Celebrating 75 Years of the NHS and 80 Years of our District Hospital

Salisbury NHS Foundation Trust and Salisbury Cathedral are holding a special service to mark the 75th anniversary of the NHS and 80 years since the US Army opened a hospital in Odstock.

The service, which starts at 5:30pm on Monday 26th June, is a wonderful opportunity for the community to come together and join health and care staff to celebrate this significant milestone of our National Health Service, which was founded on 5th July in 1948.

This ecumenical service is open to all communities in South Wiltshire, North and East Dorset and South West Hampshire and warm welcome will be given to all faiths and those with none.

The service will celebrate a year of anniversaries as it is 80 years since the hospital on Odstock Road opened as a US military hospital supporting D Day and the liberation of Europe, the closing of the city centre Infirmary 30 years ago, as well as the 70th anniversary of Radio Odstock, the hospital’s radio station.

The service will be led by the Dean and Cathedral clergy, with members of the Salisbury NHS Foundation Trust Chaplaincy, and will include choir music and readings of specially commissioned poetry and prose, which will evoke the history of the NHS in the community, and the experiences of patients over the years.

Speaking about the service, Stacey Hunter, CEO Salisbury NHS Foundation Trust said:

“We are delighted to be once again joining with Salisbury Cathedral to mark this important anniversary, 75 years of the NHS, the first universal health system to be available to all, free at the point of delivery. Today the NHS treats over a million people a day in England. It touches all of our lives.

We welcome everyone in the community to come to the Cathedral to celebrate with us at this ecumenical service.”

The Very Revd Nicholas Papadopulos, Dean of Salisbury said:

“We are delighted to be marking this important anniversary with our friends and colleagues from the NHS, celebrating their achievements over the last 75 years, and thanking them for their daily contribution to Salisbury and its community. We saw at first hand the dedication of their staff and volunteers during COVID, when they ran their vaccination sessions in this building, but their work is ever present in our daily lives, caring for friends, colleagues and loved ones - available to all, given to all.”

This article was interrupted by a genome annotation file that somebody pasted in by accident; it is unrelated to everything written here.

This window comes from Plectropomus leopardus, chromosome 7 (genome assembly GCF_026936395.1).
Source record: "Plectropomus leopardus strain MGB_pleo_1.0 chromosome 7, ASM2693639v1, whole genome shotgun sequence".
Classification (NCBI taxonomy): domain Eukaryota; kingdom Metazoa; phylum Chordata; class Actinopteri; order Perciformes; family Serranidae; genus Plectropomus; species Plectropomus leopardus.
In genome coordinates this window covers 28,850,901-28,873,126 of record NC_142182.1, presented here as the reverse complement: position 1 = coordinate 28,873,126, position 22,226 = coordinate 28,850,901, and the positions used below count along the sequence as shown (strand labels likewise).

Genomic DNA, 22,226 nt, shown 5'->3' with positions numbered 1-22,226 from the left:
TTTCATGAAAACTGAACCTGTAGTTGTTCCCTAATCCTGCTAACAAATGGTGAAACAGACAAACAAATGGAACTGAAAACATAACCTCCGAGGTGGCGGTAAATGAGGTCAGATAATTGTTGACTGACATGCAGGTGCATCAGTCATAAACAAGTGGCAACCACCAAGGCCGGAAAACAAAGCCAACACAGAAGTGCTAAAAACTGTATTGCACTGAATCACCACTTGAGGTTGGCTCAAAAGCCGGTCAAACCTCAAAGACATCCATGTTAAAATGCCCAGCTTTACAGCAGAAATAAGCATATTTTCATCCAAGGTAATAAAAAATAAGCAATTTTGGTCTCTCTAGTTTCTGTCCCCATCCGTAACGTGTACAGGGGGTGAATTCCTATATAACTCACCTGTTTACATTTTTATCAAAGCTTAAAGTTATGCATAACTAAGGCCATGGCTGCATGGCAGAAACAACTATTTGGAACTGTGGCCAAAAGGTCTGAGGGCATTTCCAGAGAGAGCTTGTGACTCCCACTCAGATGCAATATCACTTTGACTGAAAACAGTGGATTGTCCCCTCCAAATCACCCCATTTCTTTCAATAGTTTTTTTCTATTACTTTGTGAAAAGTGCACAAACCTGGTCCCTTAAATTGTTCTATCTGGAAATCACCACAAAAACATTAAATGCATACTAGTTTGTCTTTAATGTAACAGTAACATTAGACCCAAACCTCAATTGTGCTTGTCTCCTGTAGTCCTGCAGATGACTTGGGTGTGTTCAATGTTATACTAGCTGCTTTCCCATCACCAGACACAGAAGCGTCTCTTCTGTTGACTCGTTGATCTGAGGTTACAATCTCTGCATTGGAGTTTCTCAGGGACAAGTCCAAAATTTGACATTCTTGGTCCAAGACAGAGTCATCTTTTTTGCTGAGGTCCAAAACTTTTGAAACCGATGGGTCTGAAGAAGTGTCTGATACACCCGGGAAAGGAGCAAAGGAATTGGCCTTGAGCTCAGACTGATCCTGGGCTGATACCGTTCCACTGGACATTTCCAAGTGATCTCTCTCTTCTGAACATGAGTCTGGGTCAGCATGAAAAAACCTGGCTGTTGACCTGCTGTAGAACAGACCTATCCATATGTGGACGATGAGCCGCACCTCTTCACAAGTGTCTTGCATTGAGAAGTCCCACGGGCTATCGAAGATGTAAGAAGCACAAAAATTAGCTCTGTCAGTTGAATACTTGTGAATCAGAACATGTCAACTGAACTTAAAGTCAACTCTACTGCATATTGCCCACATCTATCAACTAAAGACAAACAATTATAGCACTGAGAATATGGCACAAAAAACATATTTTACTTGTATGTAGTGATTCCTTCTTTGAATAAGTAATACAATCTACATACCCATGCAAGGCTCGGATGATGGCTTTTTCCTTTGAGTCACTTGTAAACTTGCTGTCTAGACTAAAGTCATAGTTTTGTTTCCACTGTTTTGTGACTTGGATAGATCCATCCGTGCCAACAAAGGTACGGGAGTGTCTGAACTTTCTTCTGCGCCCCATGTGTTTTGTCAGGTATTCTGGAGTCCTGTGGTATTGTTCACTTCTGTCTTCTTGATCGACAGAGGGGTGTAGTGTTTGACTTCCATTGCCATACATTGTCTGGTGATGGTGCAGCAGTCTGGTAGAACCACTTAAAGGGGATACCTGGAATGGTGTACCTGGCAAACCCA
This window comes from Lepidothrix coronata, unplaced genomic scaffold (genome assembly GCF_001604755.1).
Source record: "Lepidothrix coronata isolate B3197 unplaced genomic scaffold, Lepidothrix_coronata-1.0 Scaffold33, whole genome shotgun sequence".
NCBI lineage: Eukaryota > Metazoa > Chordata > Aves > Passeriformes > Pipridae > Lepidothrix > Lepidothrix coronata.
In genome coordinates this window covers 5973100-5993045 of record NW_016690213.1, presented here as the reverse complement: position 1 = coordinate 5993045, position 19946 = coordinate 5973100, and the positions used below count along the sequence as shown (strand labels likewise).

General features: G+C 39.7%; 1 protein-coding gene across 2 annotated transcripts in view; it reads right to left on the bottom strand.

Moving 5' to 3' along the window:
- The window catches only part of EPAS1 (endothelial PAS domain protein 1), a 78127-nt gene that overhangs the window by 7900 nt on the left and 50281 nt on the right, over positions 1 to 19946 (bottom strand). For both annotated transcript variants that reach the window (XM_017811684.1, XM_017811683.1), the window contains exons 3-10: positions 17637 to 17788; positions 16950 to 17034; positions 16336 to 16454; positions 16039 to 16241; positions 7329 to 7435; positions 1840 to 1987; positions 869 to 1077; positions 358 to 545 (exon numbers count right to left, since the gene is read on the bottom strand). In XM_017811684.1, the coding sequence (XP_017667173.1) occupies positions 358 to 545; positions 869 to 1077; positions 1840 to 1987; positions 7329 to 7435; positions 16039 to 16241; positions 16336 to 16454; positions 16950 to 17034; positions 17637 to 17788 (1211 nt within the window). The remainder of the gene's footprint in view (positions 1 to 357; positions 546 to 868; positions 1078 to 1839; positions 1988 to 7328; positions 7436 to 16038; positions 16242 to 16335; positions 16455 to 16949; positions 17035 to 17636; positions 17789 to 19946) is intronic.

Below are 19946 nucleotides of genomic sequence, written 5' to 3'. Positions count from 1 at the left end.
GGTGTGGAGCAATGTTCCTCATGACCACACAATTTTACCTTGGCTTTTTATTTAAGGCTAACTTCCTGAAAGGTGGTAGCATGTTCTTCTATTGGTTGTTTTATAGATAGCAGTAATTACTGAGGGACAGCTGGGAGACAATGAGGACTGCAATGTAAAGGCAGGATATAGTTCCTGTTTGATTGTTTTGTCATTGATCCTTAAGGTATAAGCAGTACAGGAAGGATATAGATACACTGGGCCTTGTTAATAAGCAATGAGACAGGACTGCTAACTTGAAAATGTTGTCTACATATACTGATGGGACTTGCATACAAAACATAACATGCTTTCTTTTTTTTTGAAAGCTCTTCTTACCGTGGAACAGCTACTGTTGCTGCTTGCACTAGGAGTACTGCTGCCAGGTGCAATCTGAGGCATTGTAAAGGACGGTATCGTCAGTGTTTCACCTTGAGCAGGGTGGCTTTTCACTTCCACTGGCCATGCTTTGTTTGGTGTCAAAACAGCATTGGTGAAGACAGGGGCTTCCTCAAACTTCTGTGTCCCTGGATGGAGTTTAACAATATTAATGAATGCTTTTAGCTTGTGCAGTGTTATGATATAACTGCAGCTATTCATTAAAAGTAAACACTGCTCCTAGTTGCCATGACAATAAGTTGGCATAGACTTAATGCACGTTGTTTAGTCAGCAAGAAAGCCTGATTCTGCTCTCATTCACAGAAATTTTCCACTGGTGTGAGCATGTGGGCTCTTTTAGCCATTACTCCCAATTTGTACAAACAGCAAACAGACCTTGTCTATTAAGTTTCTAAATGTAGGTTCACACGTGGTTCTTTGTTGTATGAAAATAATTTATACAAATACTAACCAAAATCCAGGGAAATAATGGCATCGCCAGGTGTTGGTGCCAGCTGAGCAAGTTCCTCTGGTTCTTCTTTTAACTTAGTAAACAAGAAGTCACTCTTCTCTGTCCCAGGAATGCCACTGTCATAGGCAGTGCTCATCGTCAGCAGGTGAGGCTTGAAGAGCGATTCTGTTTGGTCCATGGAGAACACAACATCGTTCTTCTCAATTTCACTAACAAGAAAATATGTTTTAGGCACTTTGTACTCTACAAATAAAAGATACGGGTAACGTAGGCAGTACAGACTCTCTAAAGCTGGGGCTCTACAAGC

This special service will have new specially commissioned readings from Paula B Stanic, new poetry from Martin Figura and Saili Katebe and the Cathedral Choir.

One of these fantastic artists, Paula B Stanic was particularly interested in platforming the voices of the volunteers who work in such a wide range of roles around the hospital. She spoke to Odstock Radio saying:

“After some lively talks with staff and helpers at Radio Odstock, I was inspired to write a piece mixing created text and verbatim - with the volunteers at its heart."

In the piece, three characters, Eli, a hospital archivist, Alex, a hospital radio presenter, and Jesse, a volunteer ward support volunteer/Ward Buddy, discuss their experiences and stories of other volunteers they knew. 

“I explain to our visitors, we’re run by people who love the radio, love music or what this does. They do this alongside full or part time work. I see visitors’ expressions change, they realise the value. And no one wants thanks. But it is something when someone respects the value. Our hospital radio station has been running for seventy years by people recognising that, sharing their love and having fun.”

The service starts at 5:30pm on Monday 26th June and is a great way to come together to celebrate as a community and support our amazing health service. 



The service included Wiltshire poet Saili Katebe’s first reading of his newly commissioned work that looked at how the faces in the hospital and the community have changed over the past eight decades. Salisbury District Hospital’s poet in residence Martin Figura, also read his commissioned work, a poem about the history of the hospital.

Saili Katebe said of the service, “Being part of the project was a privilege. Taking up space in the Salisbury Cathedral for the celebration felt like a special punctuation to the project. It felt important to share the piece in that space with that audience. I don’t attend many services, but the message and throughline of the service honoured the moment and will certainly be a highlight for me.”

📷 Salisbury NHS Foundation Trust

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